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GCC 12 Merges Initial Support For RISC-V's Bitmanip Extensions

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  • GCC 12 Merges Initial Support For RISC-V's Bitmanip Extensions

    Phoronix: GCC 12 Merges Initial Support For RISC-V's Bitmanip Extensions

    Following the recent RISC-V Bitmanip work in Binutils, the GCC 12 compiler has now landed preliminary support for the RISC-V ISA's bit manipulation extension...

    https://www.phoronix.com/scan.php?pa...anip-Extension

  • #2
    "the GCC 12 compiler"

    Man, I must be really old. I remember running gcc-2.7.2.

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    • #3
      No intrinsics?

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      • #4
        Rome wasn't built in a day

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        • #5
          Originally posted by NateHubbard View Post
          "the GCC 12 compiler"

          Man, I must be really old. I remember running gcc-2.7.2.
          I remember building my Gentoo install with GCC 3. GCC 4 was around the corner, and promised to abstract language parsing from machine code generation.

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          • #6
            Originally posted by NateHubbard View Post
            I remember running gcc-2.7.2.
            I used gcc 2.3.something on my Amiga. It came on five or so Fred Fisk disks. Those days...

            Oh I just read Fred Fish died in 2007 :-(
            Last edited by George99; 25 October 2021, 12:14 PM.

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            • #7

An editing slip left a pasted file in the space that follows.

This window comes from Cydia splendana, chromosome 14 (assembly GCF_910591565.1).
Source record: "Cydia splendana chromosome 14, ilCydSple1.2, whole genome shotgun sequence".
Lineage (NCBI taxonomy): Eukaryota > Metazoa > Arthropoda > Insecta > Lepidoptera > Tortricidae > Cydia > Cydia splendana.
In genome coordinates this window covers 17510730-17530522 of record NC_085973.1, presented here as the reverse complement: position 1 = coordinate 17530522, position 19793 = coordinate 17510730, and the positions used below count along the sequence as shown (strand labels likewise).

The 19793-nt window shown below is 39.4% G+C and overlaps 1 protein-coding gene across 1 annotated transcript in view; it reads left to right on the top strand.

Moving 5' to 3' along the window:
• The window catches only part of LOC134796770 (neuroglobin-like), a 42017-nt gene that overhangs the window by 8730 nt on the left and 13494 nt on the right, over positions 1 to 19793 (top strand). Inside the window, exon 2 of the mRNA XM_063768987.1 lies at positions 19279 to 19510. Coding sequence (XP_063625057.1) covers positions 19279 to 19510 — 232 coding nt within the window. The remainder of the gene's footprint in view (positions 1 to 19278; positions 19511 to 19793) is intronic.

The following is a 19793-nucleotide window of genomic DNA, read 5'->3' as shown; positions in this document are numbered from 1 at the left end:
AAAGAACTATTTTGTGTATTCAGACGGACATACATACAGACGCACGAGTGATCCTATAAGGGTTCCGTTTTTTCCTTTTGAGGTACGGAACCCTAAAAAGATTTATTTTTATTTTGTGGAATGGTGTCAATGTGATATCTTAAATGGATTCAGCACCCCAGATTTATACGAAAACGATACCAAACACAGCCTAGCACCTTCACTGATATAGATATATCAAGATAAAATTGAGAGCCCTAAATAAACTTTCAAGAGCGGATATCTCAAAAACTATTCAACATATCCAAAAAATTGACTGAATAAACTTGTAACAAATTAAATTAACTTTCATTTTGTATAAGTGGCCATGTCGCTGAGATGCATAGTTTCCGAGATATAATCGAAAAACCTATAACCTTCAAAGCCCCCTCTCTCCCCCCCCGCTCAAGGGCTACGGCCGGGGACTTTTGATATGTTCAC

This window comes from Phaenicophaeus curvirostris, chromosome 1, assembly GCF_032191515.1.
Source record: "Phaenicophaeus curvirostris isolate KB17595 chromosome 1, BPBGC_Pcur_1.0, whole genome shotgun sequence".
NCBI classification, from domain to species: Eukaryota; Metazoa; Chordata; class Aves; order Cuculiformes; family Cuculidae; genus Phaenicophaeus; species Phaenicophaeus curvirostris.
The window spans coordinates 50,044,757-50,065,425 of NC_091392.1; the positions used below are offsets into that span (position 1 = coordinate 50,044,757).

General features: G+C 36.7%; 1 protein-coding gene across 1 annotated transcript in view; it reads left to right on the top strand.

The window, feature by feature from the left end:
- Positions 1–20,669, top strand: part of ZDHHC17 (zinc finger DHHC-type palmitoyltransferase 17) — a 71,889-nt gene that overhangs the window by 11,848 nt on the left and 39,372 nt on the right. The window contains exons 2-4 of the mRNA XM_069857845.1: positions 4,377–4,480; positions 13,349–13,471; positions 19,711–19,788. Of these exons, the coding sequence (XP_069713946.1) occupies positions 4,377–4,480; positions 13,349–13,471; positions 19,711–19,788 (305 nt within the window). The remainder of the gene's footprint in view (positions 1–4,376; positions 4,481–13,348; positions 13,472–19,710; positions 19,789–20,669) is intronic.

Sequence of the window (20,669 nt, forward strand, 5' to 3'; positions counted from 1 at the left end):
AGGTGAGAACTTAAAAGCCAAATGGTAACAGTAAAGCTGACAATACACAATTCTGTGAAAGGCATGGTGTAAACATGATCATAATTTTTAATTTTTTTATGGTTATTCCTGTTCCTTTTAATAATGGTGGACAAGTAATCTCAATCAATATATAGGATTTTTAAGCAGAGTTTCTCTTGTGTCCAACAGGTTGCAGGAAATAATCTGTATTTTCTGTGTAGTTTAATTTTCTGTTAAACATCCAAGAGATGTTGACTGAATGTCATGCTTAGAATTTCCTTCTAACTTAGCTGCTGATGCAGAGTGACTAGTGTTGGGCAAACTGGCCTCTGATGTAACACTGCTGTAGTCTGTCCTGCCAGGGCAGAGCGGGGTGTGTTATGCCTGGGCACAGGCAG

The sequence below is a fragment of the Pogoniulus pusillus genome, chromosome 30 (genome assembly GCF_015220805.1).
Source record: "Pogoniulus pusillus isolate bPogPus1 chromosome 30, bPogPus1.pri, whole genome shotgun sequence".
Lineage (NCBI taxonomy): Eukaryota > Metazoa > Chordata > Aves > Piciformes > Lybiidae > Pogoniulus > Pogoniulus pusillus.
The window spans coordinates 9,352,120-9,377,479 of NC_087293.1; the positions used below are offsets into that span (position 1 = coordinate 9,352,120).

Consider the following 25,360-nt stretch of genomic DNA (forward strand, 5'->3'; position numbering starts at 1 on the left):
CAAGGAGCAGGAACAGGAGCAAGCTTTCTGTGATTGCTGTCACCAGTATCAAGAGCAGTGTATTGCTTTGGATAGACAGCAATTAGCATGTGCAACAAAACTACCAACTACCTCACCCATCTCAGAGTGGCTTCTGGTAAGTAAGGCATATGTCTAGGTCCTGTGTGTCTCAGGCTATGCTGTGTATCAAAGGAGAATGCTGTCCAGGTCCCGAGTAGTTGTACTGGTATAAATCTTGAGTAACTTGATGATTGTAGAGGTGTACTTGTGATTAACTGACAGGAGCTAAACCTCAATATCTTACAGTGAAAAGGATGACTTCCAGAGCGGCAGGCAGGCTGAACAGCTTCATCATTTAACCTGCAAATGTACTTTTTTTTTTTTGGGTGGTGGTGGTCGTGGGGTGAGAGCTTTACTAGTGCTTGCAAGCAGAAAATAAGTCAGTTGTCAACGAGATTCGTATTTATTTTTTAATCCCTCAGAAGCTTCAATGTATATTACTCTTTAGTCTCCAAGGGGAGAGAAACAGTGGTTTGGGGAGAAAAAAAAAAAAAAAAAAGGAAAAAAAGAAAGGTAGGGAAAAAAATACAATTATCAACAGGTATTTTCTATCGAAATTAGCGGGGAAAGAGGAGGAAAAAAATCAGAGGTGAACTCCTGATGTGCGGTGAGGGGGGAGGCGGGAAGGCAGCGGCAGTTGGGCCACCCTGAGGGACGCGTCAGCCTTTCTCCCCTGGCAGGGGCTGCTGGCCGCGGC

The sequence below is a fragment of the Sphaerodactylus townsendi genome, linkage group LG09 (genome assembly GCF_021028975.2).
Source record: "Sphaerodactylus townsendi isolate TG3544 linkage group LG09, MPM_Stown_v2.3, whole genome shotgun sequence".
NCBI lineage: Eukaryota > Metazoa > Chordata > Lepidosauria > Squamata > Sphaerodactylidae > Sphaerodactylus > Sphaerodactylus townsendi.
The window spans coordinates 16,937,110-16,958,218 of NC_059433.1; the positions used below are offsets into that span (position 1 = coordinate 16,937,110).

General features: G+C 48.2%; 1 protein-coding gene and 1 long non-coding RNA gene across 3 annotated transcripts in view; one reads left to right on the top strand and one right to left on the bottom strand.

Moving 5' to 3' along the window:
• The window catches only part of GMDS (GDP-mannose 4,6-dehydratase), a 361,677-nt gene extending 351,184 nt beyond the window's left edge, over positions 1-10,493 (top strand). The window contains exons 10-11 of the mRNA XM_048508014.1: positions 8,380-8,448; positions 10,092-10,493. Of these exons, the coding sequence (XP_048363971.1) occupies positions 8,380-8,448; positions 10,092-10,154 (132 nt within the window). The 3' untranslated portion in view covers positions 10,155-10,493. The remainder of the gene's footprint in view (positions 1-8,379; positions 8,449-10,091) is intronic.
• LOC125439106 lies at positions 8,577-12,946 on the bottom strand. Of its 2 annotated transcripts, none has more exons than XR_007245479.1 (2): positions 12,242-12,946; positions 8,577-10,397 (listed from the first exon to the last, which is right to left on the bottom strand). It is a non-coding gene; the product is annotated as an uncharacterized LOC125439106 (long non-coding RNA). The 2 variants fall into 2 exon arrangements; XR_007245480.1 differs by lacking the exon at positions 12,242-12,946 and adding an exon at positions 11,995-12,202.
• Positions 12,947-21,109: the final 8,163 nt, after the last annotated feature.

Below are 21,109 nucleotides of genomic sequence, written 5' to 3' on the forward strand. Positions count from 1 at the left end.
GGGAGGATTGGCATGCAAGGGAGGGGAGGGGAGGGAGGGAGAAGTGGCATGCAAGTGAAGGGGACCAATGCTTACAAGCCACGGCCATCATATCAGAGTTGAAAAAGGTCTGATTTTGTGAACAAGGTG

... something something DOS Borland TurboC++ ... I really don't remember any more ... I barely remember the EGCS thing too.

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              • #8
                Originally posted by NateHubbard View Post
                "the GCC 12 compiler"

                Man, I must be really old. I remember running gcc-2.7.2.
                The major version numbering scheme switch to yearly, I think? 5.1 was released in April 2015. Each year after that, a new major version:

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                • #9
                  Originally posted by xorbe View Post
                  ... something something DOS Borland TurboC++ ... I really don't remember any more ... I barely remember the EGCS thing too.
                  By the time I properly appreciated what DJGPP even was, I was already doing 100% of development on Linux.

                  I did have occasion to use MinGW, about 15 years ago. It worked well, apart from the whole debugger debacle, due to COFF vs. whatever object format MS was using at the time.

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                  • #10
                    The bitmanip proposal is something of a mixed bag.
                    • High-profile reductions: asm emitted for __builtin_clz() for example is currently 88 bytes with gcc 11.x; it would become just 4 with the new instruction. cpop: 86->4. ctz: 84->4. Kinda cool.
                    • Middle field: emission for what bclr would do is currently 24 bytes; it would become 4.
                    • Low-end: emission for what add.uw would do is currently 6 bytes; it would become 4. (It's still a 33% reduction, but... meh, to use up the instruction space for that?)

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